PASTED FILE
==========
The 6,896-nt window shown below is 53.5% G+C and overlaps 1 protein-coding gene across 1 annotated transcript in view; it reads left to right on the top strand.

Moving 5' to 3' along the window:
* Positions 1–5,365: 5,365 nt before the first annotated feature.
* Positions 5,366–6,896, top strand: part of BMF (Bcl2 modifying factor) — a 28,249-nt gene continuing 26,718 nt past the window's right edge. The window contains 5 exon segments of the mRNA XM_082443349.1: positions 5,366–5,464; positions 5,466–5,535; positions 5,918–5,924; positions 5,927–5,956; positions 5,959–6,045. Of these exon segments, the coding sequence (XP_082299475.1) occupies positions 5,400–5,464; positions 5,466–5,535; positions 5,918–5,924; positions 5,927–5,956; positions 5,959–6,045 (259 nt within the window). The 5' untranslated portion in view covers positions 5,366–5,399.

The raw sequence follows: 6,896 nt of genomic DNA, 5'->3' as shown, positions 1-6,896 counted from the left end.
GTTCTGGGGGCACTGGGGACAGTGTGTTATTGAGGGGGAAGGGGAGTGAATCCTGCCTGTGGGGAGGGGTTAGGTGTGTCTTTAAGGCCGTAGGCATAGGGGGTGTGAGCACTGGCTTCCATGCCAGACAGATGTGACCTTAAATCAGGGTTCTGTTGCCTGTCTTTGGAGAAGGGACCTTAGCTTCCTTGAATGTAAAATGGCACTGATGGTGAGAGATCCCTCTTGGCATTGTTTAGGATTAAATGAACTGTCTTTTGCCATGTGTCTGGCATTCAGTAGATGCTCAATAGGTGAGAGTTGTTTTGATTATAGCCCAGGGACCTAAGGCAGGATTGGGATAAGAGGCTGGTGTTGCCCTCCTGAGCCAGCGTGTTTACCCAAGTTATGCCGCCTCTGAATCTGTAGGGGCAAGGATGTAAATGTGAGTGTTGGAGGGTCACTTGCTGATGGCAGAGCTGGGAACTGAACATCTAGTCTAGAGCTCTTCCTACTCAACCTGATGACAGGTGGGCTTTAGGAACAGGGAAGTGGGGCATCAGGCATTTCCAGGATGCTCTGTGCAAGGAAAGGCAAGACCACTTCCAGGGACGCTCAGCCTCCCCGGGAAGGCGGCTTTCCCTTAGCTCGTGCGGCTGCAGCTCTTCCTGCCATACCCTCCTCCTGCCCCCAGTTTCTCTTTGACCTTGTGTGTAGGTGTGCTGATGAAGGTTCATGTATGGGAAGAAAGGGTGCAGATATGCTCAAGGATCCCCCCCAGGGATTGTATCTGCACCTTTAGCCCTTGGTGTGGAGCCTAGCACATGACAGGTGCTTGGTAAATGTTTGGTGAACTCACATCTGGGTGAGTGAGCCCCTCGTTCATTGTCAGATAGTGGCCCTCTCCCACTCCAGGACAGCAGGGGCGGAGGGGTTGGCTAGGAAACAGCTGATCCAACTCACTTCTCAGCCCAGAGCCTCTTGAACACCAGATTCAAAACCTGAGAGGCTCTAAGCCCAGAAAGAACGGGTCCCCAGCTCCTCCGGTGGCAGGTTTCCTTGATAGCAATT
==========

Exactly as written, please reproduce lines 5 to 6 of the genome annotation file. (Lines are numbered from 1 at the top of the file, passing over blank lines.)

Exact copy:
The raw sequence follows: 6,896 nt of genomic DNA, 5'->3' as shown, positions 1-6,896 counted from the left end.
GTTCTGGGGGCACTGGGGACAGTGTGTTATTGAGGGGGAAGGGGAGTGAATCCTGCCTGTGGGGAGGGGTTAGGTGTGTCTTTAAGGCCGTAGGCATAGGGGGTGTGAGCACTGGCTTCCATGCCAGACAGATGTGACCTTAAATCAGGGTTCTGTTGCCTGTCTTTGGAGAAGGGACCTTAGCTTCCTTGAATGTAAAATGGCACTGATGGTGAGAGATCCCTCTTGGCATTGTTTAGGATTAAATGAACTGTCTTTTGCCATGTGTCTGGCATTCAGTAGATGCTCAATAGGTGAGAGTTGTTTTGATTATAGCCCAGGGACCTAAGGCAGGATTGGGATAAGAGGCTGGTGTTGCCCTCCTGAGCCAGCGTGTTTACCCAAGTTATGCCGCCTCTGAATCTGTAGGGGCAAGGATGTAAATGTGAGTGTTGGAGGGTCACTTGCTGATGGCAGAGCTGGGAACTGAACATCTAGTCTAGAGCTCTTCCTACTCAACCTGATGACAGGTGGGCTTTAGGAACAGGGAAGTGGGGCATCAGGCATTTCCAGGATGCTCTGTGCAAGGAAAGGCAAGACCACTTCCAGGGACGCTCAGCCTCCCCGGGAAGGCGGCTTTCCCTTAGCTCGTGCGGCTGCAGCTCTTCCTGCCATACCCTCCTCCTGCCCCCAGTTTCTCTTTGACCTTGTGTGTAGGTGTGCTGATGAAGGTTCATGTATGGGAAGAAAGGGTGCAGATATGCTCAAGGATCCCCCCCAGGGATTGTATCTGCACCTTTAGCCCTTGGTGTGGAGCCTAGCACATGACAGGTGCTTGGTAAATGTTTGGTGAACTCACATCTGGGTGAGTGAGCCCCTCGTTCATTGTCAGATAGTGGCCCTCTCCCACTCCAGGACAGCAGGGGCGGAGGGGTTGGCTAGGAAACAGCTGATCCAACTCACTTCTCAGCCCAGAGCCTCTTGAACACCAGATTCAAAACCTGAGAGGCTCTAAGCCCAGAAAGAACGGGTCCCCAGCTCCTCCGGTGGCAGGTTTCCTTGATAGCAATT